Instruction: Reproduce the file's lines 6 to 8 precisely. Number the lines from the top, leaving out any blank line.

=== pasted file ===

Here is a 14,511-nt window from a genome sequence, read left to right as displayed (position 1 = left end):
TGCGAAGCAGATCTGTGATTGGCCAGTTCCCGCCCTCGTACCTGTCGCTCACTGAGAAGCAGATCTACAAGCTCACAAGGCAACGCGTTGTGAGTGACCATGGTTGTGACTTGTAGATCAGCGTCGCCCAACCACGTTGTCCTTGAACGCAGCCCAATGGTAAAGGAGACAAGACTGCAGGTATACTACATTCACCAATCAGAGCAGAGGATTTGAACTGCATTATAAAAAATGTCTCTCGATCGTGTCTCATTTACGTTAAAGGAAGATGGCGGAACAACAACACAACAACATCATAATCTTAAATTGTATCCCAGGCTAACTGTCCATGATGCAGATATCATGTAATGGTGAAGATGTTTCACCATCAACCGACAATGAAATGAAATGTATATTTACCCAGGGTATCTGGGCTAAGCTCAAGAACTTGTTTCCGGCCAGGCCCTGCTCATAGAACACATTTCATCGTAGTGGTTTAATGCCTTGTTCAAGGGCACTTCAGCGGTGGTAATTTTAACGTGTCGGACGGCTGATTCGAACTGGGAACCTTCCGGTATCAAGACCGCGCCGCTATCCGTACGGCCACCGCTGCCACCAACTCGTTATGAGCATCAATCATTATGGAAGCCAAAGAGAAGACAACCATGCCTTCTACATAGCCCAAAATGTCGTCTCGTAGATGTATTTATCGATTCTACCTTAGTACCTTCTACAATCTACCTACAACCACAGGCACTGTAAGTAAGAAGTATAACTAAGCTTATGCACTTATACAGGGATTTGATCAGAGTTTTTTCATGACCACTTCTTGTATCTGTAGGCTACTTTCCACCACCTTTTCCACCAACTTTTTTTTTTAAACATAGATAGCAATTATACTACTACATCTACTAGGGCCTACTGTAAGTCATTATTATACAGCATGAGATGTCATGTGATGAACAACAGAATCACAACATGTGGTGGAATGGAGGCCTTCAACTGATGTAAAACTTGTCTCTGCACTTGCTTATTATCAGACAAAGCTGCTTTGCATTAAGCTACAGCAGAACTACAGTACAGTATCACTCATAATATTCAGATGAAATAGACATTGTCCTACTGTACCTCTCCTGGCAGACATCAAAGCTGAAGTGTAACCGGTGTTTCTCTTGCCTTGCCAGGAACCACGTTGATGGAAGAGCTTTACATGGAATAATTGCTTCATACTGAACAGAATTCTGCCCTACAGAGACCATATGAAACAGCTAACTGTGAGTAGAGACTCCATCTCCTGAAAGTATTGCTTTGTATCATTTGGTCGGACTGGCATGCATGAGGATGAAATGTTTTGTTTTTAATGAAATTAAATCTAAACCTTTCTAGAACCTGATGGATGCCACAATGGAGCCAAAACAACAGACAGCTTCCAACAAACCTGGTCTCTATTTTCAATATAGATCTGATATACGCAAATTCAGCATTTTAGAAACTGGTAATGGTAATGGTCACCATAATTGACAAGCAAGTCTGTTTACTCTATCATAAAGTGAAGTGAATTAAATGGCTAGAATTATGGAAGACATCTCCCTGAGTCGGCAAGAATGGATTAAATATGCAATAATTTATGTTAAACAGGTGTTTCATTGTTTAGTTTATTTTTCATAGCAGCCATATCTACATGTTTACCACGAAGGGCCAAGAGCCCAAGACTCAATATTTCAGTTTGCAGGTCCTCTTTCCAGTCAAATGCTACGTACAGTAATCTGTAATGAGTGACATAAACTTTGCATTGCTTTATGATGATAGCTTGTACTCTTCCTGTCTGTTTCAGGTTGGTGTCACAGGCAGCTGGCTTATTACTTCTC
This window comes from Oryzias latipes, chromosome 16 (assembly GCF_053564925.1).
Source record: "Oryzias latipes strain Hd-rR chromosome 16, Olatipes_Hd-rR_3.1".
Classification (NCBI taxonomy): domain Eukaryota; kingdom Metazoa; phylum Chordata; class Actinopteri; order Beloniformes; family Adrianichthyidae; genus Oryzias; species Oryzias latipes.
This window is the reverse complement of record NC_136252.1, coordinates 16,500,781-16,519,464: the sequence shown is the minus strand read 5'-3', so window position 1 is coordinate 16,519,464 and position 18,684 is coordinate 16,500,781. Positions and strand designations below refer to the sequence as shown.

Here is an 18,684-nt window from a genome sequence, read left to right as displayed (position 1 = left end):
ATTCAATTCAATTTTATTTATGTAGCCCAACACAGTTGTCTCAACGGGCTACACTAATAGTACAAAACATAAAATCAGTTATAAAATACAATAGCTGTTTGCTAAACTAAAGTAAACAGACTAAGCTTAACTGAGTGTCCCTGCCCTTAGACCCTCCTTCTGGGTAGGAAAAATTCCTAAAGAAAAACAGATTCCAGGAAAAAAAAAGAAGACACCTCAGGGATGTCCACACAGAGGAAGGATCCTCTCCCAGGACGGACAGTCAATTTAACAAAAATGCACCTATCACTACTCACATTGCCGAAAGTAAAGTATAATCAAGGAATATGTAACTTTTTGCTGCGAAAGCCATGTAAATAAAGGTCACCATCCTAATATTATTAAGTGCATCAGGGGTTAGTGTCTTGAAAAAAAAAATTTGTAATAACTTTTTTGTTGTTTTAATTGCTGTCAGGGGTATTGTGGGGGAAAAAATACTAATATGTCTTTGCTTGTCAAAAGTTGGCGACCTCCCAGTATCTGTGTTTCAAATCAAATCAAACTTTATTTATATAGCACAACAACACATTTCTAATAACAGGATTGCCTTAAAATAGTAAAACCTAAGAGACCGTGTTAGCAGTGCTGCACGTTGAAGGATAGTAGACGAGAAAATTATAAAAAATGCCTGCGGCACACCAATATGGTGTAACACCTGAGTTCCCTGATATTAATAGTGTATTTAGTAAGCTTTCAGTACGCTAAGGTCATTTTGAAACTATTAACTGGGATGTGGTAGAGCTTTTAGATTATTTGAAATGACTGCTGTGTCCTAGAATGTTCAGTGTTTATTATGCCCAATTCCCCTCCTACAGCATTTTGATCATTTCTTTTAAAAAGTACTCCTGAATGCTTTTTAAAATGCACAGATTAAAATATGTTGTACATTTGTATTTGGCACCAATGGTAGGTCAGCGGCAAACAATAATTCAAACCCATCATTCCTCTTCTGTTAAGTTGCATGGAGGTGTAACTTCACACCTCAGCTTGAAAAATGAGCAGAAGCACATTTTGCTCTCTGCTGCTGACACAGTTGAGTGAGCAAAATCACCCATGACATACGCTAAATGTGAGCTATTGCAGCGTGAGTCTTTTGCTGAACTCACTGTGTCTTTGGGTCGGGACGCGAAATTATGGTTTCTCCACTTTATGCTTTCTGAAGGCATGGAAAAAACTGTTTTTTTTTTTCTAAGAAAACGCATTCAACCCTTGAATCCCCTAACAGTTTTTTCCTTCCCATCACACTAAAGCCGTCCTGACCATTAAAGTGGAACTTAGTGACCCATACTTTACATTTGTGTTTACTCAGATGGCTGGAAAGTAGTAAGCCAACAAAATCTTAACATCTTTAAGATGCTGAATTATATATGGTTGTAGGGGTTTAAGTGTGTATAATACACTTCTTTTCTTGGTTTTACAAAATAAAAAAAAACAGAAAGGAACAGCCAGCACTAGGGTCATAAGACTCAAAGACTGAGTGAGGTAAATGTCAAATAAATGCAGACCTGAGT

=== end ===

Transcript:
This window is the reverse complement of record NC_136252.1, coordinates 16,500,781-16,519,464: the sequence shown is the minus strand read 5'-3', so window position 1 is coordinate 16,519,464 and position 18,684 is coordinate 16,500,781. Positions and strand designations below refer to the sequence as shown.

Here is an 18,684-nt window from a genome sequence, read left to right as displayed (position 1 = left end):
ATTCAATTCAATTTTATTTATGTAGCCCAACACAGTTGTCTCAACGGGCTACACTAATAGTACAAAACATAAAATCAGTTATAAAATACAATAGCTGTTTGCTAAACTAAAGTAAACAGACTAAGCTTAACTGAGTGTCCCTGCCCTTAGACCCTCCTTCTGGGTAGGAAAAATTCCTAAAGAAAAACAGATTCCAGGAAAAAAAAAGAAGACACCTCAGGGATGTCCACACAGAGGAAGGATCCTCTCCCAGGACGGACAGTCAATTTAACAAAAATGCACCTATCACTACTCACATTGCCGAAAGTAAAGTATAATCAAGGAATATGTAACTTTTTGCTGCGAAAGCCATGTAAATAAAGGTCACCATCCTAATATTATTAAGTGCATCAGGGGTTAGTGTCTTGAAAAAAAAAATTTGTAATAACTTTTTTGTTGTTTTAATTGCTGTCAGGGGTATTGTGGGGGAAAAAATACTAATATGTCTTTGCTTGTCAAAAGTTGGCGACCTCCCAGTATCTGTGTTTCAAATCAAATCAAACTTTATTTATATAGCACAACAACACATTTCTAATAACAGGATTGCCTTAAAATAGTAAAACCTAAGAGACCGTGTTAGCAGTGCTGCACGTTGAAGGATAGTAGACGAGAAAATTATAAAAAATGCCTGCGGCACACCAATATGGTGTAACACCTGAGTTCCCTGATATTAATAGTGTATTTAGTAAGCTTTCAGTACGCTAAGGTCATTTTGAAACTATTAACTGGGATGTGGTAGAGCTTTTAGATTATTTGAAATGACTGCTGTGTCCTAGAATGTTCAGTGTTTATTATGCCCAATTCCCCTCCTACAGCATTTTGATCATTTCTTTTAAAAAGTACTCCTGAATGCTTTTTAAAATGCACAGATTAAAATATGTTGTACATTTGTATTTGGCACCAATGGTAGGTCAGCGGCAAACAATAATTCAAACCCATCATTCCTCTTCTGTTAAGTTGCATGGAGGTGTAACTTCACACCTCAGCTTGAAAAATGAGCAGAAGCACATTTTGCTCTCTGCTGCTGACACAGTTGAGTGAGCAAAATCACCCATGACATACGCTAAATGTGAGCTATTGCAGCGTGAGTCTTTTGCTGAACTCACTGTGTCTTTGGGTCGGGACGCGAAATTATGGTTTCTCCACTTTATGCTTTCTGAAGGCATGGAAAAAACTGTTTTTTTTTTTCTAAGAAAACGCATTCAACCCTTGAATCCCCTAACAGTTTTTTCCTTCCCATCACACTAAAGCCGTCCTGACCATTAAAGTGGAACTTAGTGACCCATACTTTACATTTGTGTTTACTCAGATGGCTGGAAAGTAGTAAGCCAACAAAATCTTAACATCTTTAAGATGCTGAATTATATATGGTTGTAGGGGTTTAAGTGTGTATAATACACTTCTTTTCTTGGTTTTACAAAATAAAAAAAAACAGAAAGGAACAGCCAGCACTAGGGTCATAAGACTCAAAGACTGAGTGAGGTAAATGTCAAATAAATGCAGACCTGAGT